Thor: Love And Thunder's 'Bombastic' Aesthetic Is Inspired By Taika Waititi's Love For '80s Rock Culture

Taika Waititi's "Thor: Love and Thunder" is extremely hard rock in its tone, style, and treatment, and there's a very good reason for that. The film's aesthetic is directed inspired by 1980s rock culture, as confirmed by Waititi during a press conference for the film that /Film attended.

The marketing for "Thor: Love and Thunder" hasn't been shy about using the Guns N' Roses track "Sweet Child O' Mine" to set the tone for Thor's latest adventure, and Waititi said it was a dream come true to be able to incorporate his love for one of his "all-time favorite bands" from that time period

"The whole aesthetic around the film was always we wanted it to be this bombastic, loud, colorful palette, which kind of reflected spray-painted panel vans in the '80s and rock album covers. And even the title treatment for the film is the kind of thing I would have drawn on my school book in class when I wasn't listening, and you know, that sort of thing. I remember spending months and months perfecting the Metallica logo at school.

To just tap into all that stuff and Guns N' Roses, my all-time favorite bands, and to be able to use that stuff to reflect the crazy adventure that we're presenting visually, was another one of my dreams that came true."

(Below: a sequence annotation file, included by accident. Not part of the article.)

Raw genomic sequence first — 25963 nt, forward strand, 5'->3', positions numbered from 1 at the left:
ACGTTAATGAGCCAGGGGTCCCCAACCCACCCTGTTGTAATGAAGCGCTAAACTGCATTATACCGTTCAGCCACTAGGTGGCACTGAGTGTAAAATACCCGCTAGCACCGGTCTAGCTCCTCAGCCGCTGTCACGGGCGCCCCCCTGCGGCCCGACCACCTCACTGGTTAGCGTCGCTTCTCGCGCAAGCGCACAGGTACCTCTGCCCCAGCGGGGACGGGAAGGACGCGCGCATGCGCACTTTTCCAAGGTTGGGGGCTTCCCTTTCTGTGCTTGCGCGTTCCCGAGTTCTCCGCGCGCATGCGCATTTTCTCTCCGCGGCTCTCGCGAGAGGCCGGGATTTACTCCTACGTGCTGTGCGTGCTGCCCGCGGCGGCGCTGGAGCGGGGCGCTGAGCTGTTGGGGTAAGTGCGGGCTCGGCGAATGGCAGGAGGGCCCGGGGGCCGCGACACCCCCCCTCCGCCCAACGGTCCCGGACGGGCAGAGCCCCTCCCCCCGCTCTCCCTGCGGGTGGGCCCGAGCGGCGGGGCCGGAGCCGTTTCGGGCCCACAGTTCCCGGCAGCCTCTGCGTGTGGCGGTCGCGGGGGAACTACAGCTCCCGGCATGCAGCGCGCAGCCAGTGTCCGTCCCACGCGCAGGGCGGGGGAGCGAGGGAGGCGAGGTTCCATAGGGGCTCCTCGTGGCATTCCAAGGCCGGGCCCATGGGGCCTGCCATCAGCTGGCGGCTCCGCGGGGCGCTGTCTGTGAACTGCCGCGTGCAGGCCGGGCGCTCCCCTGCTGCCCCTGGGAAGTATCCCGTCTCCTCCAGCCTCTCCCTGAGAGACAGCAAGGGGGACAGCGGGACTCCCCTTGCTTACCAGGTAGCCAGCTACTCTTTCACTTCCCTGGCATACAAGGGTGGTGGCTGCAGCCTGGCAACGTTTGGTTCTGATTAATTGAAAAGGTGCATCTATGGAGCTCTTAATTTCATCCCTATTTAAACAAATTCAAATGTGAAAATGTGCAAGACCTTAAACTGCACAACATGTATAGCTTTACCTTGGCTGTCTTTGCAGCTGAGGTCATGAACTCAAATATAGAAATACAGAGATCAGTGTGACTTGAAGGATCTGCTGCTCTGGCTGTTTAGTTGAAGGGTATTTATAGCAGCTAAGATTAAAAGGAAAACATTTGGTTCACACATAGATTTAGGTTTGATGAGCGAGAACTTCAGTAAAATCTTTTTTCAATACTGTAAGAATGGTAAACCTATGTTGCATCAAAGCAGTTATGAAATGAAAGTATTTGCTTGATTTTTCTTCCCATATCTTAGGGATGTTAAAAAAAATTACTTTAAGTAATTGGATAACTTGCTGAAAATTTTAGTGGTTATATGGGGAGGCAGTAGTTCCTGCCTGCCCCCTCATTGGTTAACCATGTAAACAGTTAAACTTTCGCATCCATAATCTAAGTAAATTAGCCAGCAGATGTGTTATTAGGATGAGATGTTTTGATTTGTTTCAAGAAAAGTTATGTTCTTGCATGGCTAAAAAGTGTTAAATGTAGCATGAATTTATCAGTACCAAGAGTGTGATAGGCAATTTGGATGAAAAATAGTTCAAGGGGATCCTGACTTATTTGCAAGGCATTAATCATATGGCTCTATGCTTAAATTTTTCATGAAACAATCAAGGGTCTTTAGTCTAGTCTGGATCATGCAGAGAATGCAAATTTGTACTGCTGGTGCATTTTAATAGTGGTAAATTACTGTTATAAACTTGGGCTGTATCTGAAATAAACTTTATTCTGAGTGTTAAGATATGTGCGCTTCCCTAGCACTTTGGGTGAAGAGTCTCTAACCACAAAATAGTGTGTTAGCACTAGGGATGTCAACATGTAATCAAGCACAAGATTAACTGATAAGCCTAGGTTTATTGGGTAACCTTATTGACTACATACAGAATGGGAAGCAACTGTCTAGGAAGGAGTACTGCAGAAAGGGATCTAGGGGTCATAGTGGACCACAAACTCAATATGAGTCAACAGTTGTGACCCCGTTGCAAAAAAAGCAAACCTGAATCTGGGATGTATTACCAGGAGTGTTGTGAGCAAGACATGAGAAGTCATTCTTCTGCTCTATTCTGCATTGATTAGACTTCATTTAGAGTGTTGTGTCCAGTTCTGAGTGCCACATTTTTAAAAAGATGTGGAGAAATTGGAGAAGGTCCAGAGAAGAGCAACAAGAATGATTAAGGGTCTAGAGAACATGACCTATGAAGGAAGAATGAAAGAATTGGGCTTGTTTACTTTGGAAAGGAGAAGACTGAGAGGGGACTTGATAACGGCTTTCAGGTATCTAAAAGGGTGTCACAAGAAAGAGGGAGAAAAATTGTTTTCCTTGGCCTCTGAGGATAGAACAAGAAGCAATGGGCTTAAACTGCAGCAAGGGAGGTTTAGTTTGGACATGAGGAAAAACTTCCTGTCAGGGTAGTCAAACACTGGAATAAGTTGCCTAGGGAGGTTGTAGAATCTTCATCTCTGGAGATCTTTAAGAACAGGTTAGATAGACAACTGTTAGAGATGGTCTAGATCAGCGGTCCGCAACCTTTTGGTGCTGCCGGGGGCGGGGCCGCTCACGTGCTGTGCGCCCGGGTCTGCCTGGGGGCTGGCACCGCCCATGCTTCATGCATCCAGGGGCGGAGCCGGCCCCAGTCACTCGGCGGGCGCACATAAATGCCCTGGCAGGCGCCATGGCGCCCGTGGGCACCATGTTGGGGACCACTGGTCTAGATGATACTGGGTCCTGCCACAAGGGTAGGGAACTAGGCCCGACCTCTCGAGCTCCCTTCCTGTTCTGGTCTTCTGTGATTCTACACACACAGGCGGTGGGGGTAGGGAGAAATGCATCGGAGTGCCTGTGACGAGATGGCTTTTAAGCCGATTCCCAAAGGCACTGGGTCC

As a metalhead, I cannot tell you how happy it makes me that the "Thor: Love and Thunder" logo design was partially inspired by hard rock/metal band logos of the '80s, such as Metallica and Van Halen. 

'Loud, bombastic, colorful'

"Thor: Love and Thunder" seems to be an amalgamation of many genres. While Waititi previously dubbed it a "mid-life crisis" film, it also has elements of a colorful road-trip comedy, the trope of lovers united, and an epic showdown between good and evil. Whether conscious or not, this sense of genre-hybridity and tonal ambiguity was reflected in the sound and artistic design of '80s hard rock albums, which often meshed with various kinds of rock, such as thrash metal and speed metal.

Take Guns N' Roses' debut album, "Appetite for Destruction," for instance, which featured "Sweet Child O' Mine." While the song is a heartfelt exploration of romantic relationships, the album as a whole dives into themes of environmental pollution and a critique of the industrial system, which was reflected in the design of the album art. This established the dichotomy essential to the band, as the album's "Guns" side covered serious themes about systemic rebellion, while the "Roses" side dealt with love and relationships.

"Love and Thunder" appears to be a vibrant film that attempts to capture the aesthetic of "spray-painted panel vans" as mentioned by Waititi and his comment about colorful '80s rock album covers. But there's also clearly a love story brewing under all those metal vibes. Waititi's influences seem to truly elevate the look and feel of the film, making it distinctly different from previous entries in the MCU.

"Thor: Love and Thunder" hits theaters on July 8, 2022.